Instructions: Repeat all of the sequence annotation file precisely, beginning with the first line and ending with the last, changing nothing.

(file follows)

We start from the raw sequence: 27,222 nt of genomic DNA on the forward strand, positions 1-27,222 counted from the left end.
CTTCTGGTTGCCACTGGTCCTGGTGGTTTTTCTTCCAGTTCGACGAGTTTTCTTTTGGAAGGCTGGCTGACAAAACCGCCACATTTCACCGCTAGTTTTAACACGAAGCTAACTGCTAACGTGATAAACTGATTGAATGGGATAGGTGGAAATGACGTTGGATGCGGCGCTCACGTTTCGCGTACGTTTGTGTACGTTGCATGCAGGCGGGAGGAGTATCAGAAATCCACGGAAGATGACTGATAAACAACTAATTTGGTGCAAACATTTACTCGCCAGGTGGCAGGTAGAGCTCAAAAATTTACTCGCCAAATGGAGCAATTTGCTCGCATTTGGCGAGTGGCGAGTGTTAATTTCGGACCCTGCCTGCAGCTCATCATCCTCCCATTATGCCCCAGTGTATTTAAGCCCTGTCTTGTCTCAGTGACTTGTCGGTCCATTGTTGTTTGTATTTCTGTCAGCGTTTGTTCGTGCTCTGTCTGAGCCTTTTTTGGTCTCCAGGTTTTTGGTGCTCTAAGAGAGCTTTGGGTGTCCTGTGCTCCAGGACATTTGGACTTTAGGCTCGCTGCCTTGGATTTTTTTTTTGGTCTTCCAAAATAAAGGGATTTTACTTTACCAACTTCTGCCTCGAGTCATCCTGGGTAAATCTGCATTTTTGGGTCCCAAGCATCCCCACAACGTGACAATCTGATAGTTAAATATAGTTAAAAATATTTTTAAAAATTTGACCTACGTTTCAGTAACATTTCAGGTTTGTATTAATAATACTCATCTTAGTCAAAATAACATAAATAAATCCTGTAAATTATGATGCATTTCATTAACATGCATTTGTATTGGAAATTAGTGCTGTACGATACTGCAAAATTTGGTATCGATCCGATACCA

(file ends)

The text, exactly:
We start from the raw sequence: 27,222 nt of genomic DNA on the forward strand, positions 1-27,222 counted from the left end.
CTTCTGGTTGCCACTGGTCCTGGTGGTTTTTCTTCCAGTTCGACGAGTTTTCTTTTGGAAGGCTGGCTGACAAAACCGCCACATTTCACCGCTAGTTTTAACACGAAGCTAACTGCTAACGTGATAAACTGATTGAATGGGATAGGTGGAAATGACGTTGGATGCGGCGCTCACGTTTCGCGTACGTTTGTGTACGTTGCATGCAGGCGGGAGGAGTATCAGAAATCCACGGAAGATGACTGATAAACAACTAATTTGGTGCAAACATTTACTCGCCAGGTGGCAGGTAGAGCTCAAAAATTTACTCGCCAAATGGAGCAATTTGCTCGCATTTGGCGAGTGGCGAGTGTTAATTTCGGACCCTGCCTGCAGCTCATCATCCTCCCATTATGCCCCAGTGTATTTAAGCCCTGTCTTGTCTCAGTGACTTGTCGGTCCATTGTTGTTTGTATTTCTGTCAGCGTTTGTTCGTGCTCTGTCTGAGCCTTTTTTGGTCTCCAGGTTTTTGGTGCTCTAAGAGAGCTTTGGGTGTCCTGTGCTCCAGGACATTTGGACTTTAGGCTCGCTGCCTTGGATTTTTTTTTTGGTCTTCCAAAATAAAGGGATTTTACTTTACCAACTTCTGCCTCGAGTCATCCTGGGTAAATCTGCATTTTTGGGTCCCAAGCATCCCCACAACGTGACAATCTGATAGTTAAATATAGTTAAAAATATTTTTAAAAATTTGACCTACGTTTCAGTAACATTTCAGGTTTGTATTAATAATACTCATCTTAGTCAAAATAACATAAATAAATCCTGTAAATTATGATGCATTTCATTAACATGCATTTGTATTGGAAATTAGTGCTGTACGATACTGCAAAATTTGGTATCGATCCGATACCA